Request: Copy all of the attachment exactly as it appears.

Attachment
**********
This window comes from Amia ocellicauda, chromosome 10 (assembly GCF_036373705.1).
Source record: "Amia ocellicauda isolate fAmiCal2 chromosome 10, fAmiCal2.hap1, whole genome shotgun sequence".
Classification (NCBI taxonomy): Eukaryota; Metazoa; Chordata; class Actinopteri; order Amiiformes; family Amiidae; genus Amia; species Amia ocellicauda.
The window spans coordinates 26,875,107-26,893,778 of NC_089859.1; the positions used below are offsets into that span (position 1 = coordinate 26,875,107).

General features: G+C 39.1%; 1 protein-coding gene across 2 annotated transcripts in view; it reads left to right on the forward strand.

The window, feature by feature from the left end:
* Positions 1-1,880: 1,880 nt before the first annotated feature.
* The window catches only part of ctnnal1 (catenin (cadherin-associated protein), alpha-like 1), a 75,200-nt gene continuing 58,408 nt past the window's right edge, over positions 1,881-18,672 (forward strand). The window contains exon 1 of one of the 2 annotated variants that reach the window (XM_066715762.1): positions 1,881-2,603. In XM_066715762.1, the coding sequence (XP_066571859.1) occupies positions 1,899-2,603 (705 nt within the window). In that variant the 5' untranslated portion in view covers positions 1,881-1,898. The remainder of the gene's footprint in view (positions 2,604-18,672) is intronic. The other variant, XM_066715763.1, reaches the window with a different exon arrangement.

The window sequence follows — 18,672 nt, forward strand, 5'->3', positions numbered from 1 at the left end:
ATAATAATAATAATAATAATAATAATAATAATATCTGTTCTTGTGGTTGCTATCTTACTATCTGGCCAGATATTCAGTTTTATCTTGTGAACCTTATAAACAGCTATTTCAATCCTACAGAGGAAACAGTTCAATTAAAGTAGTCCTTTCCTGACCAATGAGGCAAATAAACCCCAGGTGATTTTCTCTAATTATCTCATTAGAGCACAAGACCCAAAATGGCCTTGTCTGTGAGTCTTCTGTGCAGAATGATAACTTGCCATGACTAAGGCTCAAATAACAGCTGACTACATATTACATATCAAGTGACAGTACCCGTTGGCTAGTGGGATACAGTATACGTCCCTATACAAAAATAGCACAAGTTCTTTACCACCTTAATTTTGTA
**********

This window comes from Amia ocellicauda, chromosome 10 (assembly GCF_036373705.1).
Source record: "Amia ocellicauda isolate fAmiCal2 chromosome 10, fAmiCal2.hap1, whole genome shotgun sequence".
Classification (NCBI taxonomy): Eukaryota; Metazoa; Chordata; class Actinopteri; order Amiiformes; family Amiidae; genus Amia; species Amia ocellicauda.
The window spans coordinates 26,875,107-26,893,778 of NC_089859.1; the positions used below are offsets into that span (position 1 = coordinate 26,875,107).

General features: G+C 39.1%; 1 protein-coding gene across 2 annotated transcripts in view; it reads left to right on the forward strand.

The window, feature by feature from the left end:
* Positions 1-1,880: 1,880 nt before the first annotated feature.
* The window catches only part of ctnnal1 (catenin (cadherin-associated protein), alpha-like 1), a 75,200-nt gene continuing 58,408 nt past the window's right edge, over positions 1,881-18,672 (forward strand). The window contains exon 1 of one of the 2 annotated variants that reach the window (XM_066715762.1): positions 1,881-2,603. In XM_066715762.1, the coding sequence (XP_066571859.1) occupies positions 1,899-2,603 (705 nt within the window). In that variant the 5' untranslated portion in view covers positions 1,881-1,898. The remainder of the gene's footprint in view (positions 2,604-18,672) is intronic. The other variant, XM_066715763.1, reaches the window with a different exon arrangement.

The window sequence follows — 18,672 nt, forward strand, 5'->3', positions numbered from 1 at the left end:
ATAATAATAATAATAATAATAATAATAATAATATCTGTTCTTGTGGTTGCTATCTTACTATCTGGCCAGATATTCAGTTTTATCTTGTGAACCTTATAAACAGCTATTTCAATCCTACAGAGGAAACAGTTCAATTAAAGTAGTCCTTTCCTGACCAATGAGGCAAATAAACCCCAGGTGATTTTCTCTAATTATCTCATTAGAGCACAAGACCCAAAATGGCCTTGTCTGTGAGTCTTCTGTGCAGAATGATAACTTGCCATGACTAAGGCTCAAATAACAGCTGACTACATATTACATATCAAGTGACAGTACCCGTTGGCTAGTGGGATACAGTATACGTCCCTATACAAAAATAGCACAAGTTCTTTACCACCTTAATTTTGTA